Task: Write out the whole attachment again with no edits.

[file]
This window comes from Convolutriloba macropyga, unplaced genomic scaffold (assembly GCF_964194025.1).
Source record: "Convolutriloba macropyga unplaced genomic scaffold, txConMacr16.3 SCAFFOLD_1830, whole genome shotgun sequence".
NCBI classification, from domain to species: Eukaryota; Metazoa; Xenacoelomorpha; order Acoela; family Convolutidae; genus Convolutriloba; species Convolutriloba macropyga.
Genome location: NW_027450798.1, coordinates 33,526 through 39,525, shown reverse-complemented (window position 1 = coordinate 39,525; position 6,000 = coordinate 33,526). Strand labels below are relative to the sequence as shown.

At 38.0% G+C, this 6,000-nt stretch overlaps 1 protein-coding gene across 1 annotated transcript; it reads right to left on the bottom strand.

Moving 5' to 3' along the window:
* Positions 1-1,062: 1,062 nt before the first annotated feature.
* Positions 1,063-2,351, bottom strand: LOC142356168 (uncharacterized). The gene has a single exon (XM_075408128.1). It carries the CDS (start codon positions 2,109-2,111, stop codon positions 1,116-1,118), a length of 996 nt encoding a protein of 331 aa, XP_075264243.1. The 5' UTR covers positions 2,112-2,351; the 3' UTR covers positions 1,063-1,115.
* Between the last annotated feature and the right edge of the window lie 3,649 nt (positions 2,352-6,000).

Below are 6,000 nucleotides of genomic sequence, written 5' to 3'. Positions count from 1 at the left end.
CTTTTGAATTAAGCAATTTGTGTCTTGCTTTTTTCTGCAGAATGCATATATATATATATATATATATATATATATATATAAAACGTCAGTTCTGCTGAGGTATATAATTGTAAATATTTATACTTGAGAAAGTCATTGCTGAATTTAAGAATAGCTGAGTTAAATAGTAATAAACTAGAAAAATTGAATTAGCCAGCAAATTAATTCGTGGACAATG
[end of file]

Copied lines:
This window comes from Convolutriloba macropyga, unplaced genomic scaffold (assembly GCF_964194025.1).
Source record: "Convolutriloba macropyga unplaced genomic scaffold, txConMacr16.3 SCAFFOLD_1830, whole genome shotgun sequence".
NCBI classification, from domain to species: Eukaryota; Metazoa; Xenacoelomorpha; order Acoela; family Convolutidae; genus Convolutriloba; species Convolutriloba macropyga.
Genome location: NW_027450798.1, coordinates 33,526 through 39,525, shown reverse-complemented (window position 1 = coordinate 39,525; position 6,000 = coordinate 33,526). Strand labels below are relative to the sequence as shown.

At 38.0% G+C, this 6,000-nt stretch overlaps 1 protein-coding gene across 1 annotated transcript; it reads right to left on the bottom strand.

Moving 5' to 3' along the window:
* Positions 1-1,062: 1,062 nt before the first annotated feature.
* Positions 1,063-2,351, bottom strand: LOC142356168 (uncharacterized). The gene has a single exon (XM_075408128.1). It carries the CDS (start codon positions 2,109-2,111, stop codon positions 1,116-1,118), a length of 996 nt encoding a protein of 331 aa, XP_075264243.1. The 5' UTR covers positions 2,112-2,351; the 3' UTR covers positions 1,063-1,115.
* Between the last annotated feature and the right edge of the window lie 3,649 nt (positions 2,352-6,000).

Below are 6,000 nucleotides of genomic sequence, written 5' to 3'. Positions count from 1 at the left end.
CTTTTGAATTAAGCAATTTGTGTCTTGCTTTTTTCTGCAGAATGCATATATATATATATATATATATATATATATATATAAAACGTCAGTTCTGCTGAGGTATATAATTGTAAATATTTATACTTGAGAAAGTCATTGCTGAATTTAAGAATAGCTGAGTTAAATAGTAATAAACTAGAAAAATTGAATTAGCCAGCAAATTAATTCGTGGACAATG